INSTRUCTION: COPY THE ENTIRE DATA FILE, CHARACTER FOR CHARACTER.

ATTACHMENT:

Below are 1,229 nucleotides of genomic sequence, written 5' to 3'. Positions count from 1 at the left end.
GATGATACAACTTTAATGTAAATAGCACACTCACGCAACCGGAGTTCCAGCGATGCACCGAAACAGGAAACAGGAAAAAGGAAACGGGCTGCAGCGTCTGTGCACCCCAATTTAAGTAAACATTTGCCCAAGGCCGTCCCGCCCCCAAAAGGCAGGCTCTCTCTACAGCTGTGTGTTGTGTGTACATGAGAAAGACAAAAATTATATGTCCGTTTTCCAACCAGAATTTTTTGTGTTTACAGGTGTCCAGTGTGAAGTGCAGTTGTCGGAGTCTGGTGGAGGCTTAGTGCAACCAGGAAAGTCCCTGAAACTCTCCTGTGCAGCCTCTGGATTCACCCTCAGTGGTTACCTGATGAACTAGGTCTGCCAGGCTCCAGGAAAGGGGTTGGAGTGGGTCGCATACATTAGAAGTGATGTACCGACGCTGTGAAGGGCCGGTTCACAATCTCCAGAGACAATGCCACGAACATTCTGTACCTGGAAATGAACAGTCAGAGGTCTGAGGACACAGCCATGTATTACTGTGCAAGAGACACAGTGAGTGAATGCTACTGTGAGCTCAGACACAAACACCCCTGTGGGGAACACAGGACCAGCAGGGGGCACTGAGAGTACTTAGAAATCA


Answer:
Below are 1,229 nucleotides of genomic sequence, written 5' to 3'. Positions count from 1 at the left end.
GATGATACAACTTTAATGTAAATAGCACACTCACGCAACCGGAGTTCCAGCGATGCACCGAAACAGGAAACAGGAAAAAGGAAACGGGCTGCAGCGTCTGTGCACCCCAATTTAAGTAAACATTTGCCCAAGGCCGTCCCGCCCCCAAAAGGCAGGCTCTCTCTACAGCTGTGTGTTGTGTGTACATGAGAAAGACAAAAATTATATGTCCGTTTTCCAACCAGAATTTTTTGTGTTTACAGGTGTCCAGTGTGAAGTGCAGTTGTCGGAGTCTGGTGGAGGCTTAGTGCAACCAGGAAAGTCCCTGAAACTCTCCTGTGCAGCCTCTGGATTCACCCTCAGTGGTTACCTGATGAACTAGGTCTGCCAGGCTCCAGGAAAGGGGTTGGAGTGGGTCGCATACATTAGAAGTGATGTACCGACGCTGTGAAGGGCCGGTTCACAATCTCCAGAGACAATGCCACGAACATTCTGTACCTGGAAATGAACAGTCAGAGGTCTGAGGACACAGCCATGTATTACTGTGCAAGAGACACAGTGAGTGAATGCTACTGTGAGCTCAGACACAAACACCCCTGTGGGGAACACAGGACCAGCAGGGGGCACTGAGAGTACTTAGAAATCA